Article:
Sad to say, this harmony was not to last. Everyone in the Jewish community was kicked out or forced to convert during a Christian riot in 1391. The success of the Reconquista in 1492 spelled the beginning of the end for the Muslim community. Their legacy lives on in the city’s art and architecture.
Valencia’s historic center is an architectural jewel with its winding medieval streets, old palaces and churches, and countless little shops and cafes. Here you’ll find the 13th century Valencia Cathedral, which claims to have the Holy Grail on display. This little agate cup is said to date to the first century B.C., although the ornamentation around it is clearly medieval. The story goes that St. Peter took it to Rome after the Crucifixion and it was in the possession of the first 23 popes before it was sent to Spain to keep it safe from persecuting Romans.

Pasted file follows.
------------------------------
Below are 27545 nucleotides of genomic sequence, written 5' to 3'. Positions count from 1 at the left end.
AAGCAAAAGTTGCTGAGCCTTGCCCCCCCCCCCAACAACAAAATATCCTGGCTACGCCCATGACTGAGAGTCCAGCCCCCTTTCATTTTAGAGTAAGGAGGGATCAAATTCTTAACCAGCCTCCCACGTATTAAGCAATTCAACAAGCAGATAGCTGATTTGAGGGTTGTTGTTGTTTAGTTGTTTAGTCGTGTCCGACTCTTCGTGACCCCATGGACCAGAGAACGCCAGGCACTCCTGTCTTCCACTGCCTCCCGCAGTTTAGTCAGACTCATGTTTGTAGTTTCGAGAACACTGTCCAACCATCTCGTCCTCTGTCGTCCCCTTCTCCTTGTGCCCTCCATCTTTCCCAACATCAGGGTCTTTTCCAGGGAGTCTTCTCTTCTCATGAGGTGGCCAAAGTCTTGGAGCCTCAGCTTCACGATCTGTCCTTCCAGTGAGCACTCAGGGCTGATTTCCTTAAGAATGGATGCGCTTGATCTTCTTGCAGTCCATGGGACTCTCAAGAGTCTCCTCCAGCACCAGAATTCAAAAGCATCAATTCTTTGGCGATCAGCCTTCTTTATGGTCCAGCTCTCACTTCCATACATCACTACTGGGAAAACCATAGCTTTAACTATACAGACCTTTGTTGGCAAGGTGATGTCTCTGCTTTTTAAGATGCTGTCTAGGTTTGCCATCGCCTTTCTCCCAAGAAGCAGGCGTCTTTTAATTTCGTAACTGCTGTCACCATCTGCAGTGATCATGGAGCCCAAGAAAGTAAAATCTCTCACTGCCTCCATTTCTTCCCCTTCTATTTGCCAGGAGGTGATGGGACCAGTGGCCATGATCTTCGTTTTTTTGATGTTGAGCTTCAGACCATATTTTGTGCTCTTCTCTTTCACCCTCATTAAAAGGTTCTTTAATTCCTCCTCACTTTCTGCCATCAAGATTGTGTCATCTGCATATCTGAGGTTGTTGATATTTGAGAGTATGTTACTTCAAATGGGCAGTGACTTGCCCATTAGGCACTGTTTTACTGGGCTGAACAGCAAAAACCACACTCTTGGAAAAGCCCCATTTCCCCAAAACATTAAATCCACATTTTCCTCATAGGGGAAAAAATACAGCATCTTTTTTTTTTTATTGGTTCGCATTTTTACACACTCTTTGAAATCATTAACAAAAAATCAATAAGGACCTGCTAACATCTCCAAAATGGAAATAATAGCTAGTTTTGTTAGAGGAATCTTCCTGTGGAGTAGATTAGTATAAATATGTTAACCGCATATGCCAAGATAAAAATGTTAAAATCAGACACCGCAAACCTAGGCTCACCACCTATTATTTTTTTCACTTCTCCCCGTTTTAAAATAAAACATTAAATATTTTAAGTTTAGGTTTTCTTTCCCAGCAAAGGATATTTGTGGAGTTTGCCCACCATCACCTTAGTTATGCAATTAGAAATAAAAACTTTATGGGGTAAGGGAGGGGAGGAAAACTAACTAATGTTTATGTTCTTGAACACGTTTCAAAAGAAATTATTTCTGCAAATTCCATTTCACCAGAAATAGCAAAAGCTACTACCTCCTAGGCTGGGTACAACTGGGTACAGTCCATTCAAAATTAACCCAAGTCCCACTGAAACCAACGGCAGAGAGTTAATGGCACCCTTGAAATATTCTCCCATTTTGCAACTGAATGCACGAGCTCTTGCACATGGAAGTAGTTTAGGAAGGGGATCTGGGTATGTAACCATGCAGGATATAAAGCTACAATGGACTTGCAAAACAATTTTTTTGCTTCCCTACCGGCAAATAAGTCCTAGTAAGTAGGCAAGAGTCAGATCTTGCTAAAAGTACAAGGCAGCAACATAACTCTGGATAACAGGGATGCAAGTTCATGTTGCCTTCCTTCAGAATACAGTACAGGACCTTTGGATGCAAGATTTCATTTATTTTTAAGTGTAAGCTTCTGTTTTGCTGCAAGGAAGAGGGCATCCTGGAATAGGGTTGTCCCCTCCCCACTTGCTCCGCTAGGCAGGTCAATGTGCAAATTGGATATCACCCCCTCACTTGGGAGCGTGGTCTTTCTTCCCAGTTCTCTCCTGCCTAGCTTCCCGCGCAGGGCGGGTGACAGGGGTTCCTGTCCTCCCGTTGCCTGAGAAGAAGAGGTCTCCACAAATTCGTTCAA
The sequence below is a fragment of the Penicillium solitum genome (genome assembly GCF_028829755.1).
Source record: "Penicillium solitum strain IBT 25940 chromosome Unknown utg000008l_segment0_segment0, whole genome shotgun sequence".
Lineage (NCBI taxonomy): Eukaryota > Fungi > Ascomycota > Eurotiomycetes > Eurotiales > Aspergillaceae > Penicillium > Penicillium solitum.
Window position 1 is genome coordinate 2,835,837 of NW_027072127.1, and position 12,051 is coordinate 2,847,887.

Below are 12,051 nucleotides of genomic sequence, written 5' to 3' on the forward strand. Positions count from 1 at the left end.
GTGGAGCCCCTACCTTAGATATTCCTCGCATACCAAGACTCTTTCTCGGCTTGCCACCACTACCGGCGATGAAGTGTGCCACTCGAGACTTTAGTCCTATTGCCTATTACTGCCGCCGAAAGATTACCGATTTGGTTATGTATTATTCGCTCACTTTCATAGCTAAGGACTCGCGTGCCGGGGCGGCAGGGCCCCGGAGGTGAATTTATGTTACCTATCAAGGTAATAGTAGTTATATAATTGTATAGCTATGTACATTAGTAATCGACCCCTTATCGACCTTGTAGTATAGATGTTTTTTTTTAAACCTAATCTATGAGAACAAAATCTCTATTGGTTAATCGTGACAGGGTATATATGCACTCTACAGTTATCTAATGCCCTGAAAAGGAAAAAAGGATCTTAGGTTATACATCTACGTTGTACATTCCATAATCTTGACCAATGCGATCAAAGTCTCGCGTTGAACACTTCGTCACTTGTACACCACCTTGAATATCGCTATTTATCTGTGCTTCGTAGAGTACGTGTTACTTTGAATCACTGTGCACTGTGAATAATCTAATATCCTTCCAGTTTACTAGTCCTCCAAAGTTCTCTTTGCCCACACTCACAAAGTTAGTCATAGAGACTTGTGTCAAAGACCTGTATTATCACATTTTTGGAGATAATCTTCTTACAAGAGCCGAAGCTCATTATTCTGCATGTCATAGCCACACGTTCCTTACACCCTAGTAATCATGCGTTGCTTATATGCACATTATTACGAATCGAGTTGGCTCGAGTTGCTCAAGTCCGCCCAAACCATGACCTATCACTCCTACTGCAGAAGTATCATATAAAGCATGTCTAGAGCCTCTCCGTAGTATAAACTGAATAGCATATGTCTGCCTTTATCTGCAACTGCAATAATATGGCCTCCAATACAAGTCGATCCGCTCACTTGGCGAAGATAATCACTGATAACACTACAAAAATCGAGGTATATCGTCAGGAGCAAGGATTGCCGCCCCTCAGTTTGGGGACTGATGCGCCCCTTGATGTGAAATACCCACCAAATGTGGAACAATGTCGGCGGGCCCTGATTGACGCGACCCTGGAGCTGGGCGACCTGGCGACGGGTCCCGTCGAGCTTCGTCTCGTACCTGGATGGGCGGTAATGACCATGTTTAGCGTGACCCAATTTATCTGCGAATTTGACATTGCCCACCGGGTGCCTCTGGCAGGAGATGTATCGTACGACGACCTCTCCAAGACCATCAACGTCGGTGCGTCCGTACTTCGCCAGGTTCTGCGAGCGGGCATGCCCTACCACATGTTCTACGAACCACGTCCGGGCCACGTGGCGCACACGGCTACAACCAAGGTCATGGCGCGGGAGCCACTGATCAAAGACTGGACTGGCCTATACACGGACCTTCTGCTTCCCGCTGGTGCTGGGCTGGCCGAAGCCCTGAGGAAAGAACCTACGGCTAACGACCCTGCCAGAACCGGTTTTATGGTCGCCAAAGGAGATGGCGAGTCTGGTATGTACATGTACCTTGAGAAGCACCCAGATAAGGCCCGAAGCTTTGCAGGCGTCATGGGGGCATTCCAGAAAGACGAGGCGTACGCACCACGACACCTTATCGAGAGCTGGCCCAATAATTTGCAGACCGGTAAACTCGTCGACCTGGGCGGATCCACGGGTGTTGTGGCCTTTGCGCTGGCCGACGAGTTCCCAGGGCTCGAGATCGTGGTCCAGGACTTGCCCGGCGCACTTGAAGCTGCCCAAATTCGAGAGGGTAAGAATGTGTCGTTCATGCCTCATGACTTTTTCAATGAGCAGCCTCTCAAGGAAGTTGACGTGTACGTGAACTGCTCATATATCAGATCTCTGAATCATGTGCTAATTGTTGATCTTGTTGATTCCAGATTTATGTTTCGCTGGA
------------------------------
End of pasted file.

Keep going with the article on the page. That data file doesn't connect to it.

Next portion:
To see the cup itself, check out the Holy Grail Chapel just to the right of the entrance. It’s displayed in surprisingly modest surroundings although that will change if the current Mayor of Valencia, Rita Barberá, has her way. She wants to get UNESCO World Heritage status for the cup, make a large showroom for it, and dub Valencia “the city of the Holy Grail.” Hey, it worked for Turin. Relic hunters will also not want to miss the preserved arm of San Vicente.
You can make a grand entrance to the historic center via one of the two medieval gates, each flanked by a pair of towers. The Torres de Quart are pockmarked by the bombardment they received during the War of Independence against Napoleonic occupation in 1808. The more ornate and less abused Torres de Serranos overlook the Turia riverbed. The river was diverted in the 1950s and now the riverbed is a long, green park that makes for a shaded avenue through the heart of the city.
Summer in Valencia is scorching, so it’s a good idea to take shelter in one of the city’s many museums. Museum junkies will feel at home here. There are dozens of museums on seemingly every subject. The most outstanding one is the City of Arts and Sciences. This ultramodern complex includes the largest marine park in Europe, a huge science museum, concert hall, IMAX cinema and greenhouse.